This desire for a new meaning-making system means certain leaders will make one up to attract an audience.
Conspiracy theories and cults and stepping into this space.
QAnon is just the latest version of this fusion of spiritual teachings with politics. It’s complicated to understand but let me try to give a quick summary. QAnon believes that the elite culture which includes a deep state of the US government is participating in child abuse networks lead by media stars like Ellen, Oprah, and Bill Gates. Donald Trump was chosen by God to be elected to reveal this conspiracy. “Q” a person with the highest authority in government sends the message a clue like a game for followers to solve. JFK Jr, who was killed in a plane crash, is alive leading the fight. Ultimately, the promise was that President Trump would call in the national guard only to use those soldiers to arrest the elite DC political culture and have them killed.
Part of the hysteria of January 6th was the fear that Trump was losing his last chance as president to save the nation and world.
This didn’t happen, so you’d think the followers would concede they were wrong, but that’s not how cults work.
But the power of cult thinking is that you can constantly change the rules. Now they are saying it will happen later or Biden is in on it or whatever it takes to keep the conspiracy alive. Conspiracy theory communities provide the excitement of a cause, inside knowledge, and purpose to your life.
Conspiracy theories also work because they connect to something we know in our own experience. The arrest and death of Jeffery Epstein would be a good example of something that really did happen that dies into these narratives.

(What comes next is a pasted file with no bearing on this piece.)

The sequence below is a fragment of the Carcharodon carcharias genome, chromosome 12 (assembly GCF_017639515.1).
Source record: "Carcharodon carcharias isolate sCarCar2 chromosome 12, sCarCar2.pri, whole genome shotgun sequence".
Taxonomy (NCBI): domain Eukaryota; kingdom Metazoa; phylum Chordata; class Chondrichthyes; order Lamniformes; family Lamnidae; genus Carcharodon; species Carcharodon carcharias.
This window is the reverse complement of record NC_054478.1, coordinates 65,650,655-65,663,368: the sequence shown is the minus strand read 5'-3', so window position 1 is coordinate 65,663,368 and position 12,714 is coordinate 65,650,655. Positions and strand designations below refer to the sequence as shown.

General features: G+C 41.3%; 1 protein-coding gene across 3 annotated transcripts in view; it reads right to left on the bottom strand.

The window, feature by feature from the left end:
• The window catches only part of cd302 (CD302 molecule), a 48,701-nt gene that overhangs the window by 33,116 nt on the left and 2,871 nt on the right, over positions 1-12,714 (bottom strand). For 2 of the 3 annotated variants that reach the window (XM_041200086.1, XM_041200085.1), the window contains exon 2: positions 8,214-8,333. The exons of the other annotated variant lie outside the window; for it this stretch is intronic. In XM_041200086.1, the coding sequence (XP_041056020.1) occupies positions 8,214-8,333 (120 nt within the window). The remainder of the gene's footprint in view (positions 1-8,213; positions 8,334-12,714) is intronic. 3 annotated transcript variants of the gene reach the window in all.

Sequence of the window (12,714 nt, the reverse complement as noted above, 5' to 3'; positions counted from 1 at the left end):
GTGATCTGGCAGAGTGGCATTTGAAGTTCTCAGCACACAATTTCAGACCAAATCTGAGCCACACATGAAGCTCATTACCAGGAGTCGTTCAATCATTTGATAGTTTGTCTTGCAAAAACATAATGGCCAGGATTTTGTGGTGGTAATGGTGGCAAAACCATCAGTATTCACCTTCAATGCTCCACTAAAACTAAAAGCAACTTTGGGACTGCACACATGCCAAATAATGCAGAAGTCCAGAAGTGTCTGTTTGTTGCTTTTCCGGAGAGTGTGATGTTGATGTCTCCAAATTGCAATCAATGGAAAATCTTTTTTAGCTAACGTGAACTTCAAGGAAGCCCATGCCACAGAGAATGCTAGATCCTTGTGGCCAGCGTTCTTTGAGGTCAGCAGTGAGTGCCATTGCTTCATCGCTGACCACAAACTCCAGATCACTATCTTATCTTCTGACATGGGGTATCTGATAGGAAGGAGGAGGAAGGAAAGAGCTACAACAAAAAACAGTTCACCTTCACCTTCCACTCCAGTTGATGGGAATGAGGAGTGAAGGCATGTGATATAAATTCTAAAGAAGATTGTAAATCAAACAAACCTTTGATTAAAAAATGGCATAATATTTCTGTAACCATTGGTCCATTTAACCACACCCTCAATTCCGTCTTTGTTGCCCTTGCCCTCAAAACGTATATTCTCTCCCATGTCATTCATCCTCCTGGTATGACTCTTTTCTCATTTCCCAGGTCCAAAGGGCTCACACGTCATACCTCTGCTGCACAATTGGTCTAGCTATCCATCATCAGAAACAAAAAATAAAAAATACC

Many of the issues they stress have truth to them though we want to dismiss them. Here some things I believe are true and can be built off of.
Do elite people in society get access to better benefits than the average person? Yes. Do those elite people often behave in immoral ways protected by their money? Yes. Do most politicians pretend to care about but are only self-interested? Yes. Is there a deep state or political class that holds power in our country without being elected? Yes. Have political figures promised us things and lied to us? Yes. Do the elites in the culture look down on us? Yes. Have the elites been doing much better when I’m doing worse? Yes.
When I preached on how evil works last week I pointed out it always starts with something we know to be true and builds from there.
The power of conspiracy theories is they build on something true. Our tendency is to write them off entirely, but if we can help those involved sort through what’s real and what’s not we might be able to help them find a way out.
Our drive to be social and find community is suffering right now. The materialistic world view isn’t meeting our needs to make sense of our lives. This means we are in a period when new religions or cults will be on the rise led by leaders with simple answers that put the follower in the category of good versus evil.
What can we do to protect our society?
We can build loving communities that live in the truth and are open to differing viewpoints. Communities that embrace science and faith and a variety of political solutions. Those are in short supply right now.
We need to teach kids and friends to be suspicious of any group that demands unquestioned loyalty. We need to beware of groups or leaders who tell you to pull away from loved ones to join. We need to teach kids to engage in critical thinking skills that understand complexity and paradox. We need to teach respect and engagement of different viewpoints outside our bubble.